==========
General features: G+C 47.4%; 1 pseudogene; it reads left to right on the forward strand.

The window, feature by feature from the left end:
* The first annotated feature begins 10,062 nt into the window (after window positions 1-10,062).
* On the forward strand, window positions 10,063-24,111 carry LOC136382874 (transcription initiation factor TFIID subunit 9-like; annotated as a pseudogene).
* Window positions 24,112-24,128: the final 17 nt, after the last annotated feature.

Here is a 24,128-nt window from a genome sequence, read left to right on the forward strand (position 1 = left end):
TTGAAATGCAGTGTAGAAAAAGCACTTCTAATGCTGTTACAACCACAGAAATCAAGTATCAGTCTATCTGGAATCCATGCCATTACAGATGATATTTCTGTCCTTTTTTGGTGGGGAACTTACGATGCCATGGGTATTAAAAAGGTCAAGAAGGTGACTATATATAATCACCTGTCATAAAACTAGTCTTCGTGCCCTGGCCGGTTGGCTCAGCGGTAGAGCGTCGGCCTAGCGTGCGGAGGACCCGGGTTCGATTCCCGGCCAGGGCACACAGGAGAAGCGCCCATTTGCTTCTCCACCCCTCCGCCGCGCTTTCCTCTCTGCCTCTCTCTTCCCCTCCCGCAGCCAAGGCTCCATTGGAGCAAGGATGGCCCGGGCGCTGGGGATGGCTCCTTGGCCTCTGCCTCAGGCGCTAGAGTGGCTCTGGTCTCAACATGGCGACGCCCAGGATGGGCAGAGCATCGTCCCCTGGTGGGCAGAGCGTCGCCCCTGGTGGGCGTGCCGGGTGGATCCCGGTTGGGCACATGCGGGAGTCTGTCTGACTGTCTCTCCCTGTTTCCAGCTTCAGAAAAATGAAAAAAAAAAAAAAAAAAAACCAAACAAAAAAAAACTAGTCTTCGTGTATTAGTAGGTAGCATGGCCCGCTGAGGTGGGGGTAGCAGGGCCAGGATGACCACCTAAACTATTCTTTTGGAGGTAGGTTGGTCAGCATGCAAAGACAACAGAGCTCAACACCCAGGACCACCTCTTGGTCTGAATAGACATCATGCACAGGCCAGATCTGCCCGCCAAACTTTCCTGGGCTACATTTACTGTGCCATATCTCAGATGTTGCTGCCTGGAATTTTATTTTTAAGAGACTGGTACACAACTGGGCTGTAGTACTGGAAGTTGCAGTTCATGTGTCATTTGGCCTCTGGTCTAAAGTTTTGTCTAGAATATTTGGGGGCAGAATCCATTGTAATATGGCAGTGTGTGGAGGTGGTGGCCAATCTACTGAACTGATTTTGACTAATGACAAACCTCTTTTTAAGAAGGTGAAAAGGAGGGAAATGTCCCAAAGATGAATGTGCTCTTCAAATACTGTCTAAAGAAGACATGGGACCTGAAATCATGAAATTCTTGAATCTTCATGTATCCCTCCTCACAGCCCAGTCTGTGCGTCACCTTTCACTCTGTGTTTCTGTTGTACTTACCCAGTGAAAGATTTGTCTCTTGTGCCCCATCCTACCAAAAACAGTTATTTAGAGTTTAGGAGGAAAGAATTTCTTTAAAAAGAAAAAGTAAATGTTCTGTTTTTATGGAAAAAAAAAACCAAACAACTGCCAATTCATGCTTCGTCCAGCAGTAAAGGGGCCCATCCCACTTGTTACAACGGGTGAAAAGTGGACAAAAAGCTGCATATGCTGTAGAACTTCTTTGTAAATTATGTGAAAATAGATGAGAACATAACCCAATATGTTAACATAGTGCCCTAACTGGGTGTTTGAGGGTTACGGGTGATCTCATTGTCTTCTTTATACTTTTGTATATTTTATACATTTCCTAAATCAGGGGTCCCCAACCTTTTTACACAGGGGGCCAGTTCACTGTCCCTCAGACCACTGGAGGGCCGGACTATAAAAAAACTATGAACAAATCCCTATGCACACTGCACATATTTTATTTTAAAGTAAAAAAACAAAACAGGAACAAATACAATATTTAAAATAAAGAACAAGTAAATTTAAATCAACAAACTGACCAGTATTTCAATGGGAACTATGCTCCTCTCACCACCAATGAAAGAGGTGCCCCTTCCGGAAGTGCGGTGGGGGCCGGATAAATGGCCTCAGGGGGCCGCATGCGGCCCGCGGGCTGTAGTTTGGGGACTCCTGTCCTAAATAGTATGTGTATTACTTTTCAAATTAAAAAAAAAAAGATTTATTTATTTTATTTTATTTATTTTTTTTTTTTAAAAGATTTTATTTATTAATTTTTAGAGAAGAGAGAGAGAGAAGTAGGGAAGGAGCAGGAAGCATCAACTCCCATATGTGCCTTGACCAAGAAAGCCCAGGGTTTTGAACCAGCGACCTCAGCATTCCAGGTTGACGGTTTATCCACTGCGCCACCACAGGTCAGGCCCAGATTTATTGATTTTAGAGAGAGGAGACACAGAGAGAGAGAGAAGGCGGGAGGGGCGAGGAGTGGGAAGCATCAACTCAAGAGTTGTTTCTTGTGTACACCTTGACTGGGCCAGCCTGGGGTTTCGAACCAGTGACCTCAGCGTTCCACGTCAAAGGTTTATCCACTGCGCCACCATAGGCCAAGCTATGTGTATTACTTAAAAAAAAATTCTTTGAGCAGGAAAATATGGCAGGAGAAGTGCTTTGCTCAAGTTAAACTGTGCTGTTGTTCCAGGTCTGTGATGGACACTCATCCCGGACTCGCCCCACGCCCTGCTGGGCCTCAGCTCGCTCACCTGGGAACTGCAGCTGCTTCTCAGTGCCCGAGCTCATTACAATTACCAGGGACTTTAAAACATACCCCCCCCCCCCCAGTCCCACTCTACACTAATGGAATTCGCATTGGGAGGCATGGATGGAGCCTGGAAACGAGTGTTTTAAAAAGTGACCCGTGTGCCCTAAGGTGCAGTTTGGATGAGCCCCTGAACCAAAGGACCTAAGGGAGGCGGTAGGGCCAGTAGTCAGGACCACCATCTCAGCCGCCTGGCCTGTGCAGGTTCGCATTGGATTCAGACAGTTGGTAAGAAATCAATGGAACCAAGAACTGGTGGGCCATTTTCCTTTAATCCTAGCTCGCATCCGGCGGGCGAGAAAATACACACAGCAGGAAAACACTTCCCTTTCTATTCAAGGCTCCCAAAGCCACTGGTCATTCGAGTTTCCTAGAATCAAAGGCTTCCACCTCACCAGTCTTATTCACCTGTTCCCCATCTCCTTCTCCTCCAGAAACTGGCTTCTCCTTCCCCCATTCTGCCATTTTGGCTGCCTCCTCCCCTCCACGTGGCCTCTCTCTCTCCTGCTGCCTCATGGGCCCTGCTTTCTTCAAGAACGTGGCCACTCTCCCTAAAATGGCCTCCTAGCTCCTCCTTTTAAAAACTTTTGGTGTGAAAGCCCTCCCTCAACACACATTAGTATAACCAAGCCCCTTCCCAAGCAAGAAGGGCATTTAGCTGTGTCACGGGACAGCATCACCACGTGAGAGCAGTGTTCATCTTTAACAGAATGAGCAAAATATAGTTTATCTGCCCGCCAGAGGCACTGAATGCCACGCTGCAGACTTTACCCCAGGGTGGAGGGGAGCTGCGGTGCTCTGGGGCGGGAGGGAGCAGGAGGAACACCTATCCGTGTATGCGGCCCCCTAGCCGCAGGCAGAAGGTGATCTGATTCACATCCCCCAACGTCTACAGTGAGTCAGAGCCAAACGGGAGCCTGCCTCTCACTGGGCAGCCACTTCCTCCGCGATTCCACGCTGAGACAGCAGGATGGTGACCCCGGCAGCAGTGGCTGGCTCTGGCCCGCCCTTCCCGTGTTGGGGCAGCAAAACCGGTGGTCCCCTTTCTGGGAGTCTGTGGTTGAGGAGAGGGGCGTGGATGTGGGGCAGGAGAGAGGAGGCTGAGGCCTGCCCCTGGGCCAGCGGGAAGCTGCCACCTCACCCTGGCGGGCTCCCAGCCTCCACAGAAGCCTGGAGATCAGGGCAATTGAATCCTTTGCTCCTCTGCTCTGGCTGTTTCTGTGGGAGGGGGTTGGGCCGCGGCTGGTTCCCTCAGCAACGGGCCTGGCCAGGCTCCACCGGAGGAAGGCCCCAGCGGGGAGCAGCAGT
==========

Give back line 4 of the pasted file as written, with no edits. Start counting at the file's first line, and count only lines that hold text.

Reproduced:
* On the forward strand, window positions 10,063-24,111 carry LOC136382874 (transcription initiation factor TFIID subunit 9-like; annotated as a pseudogene).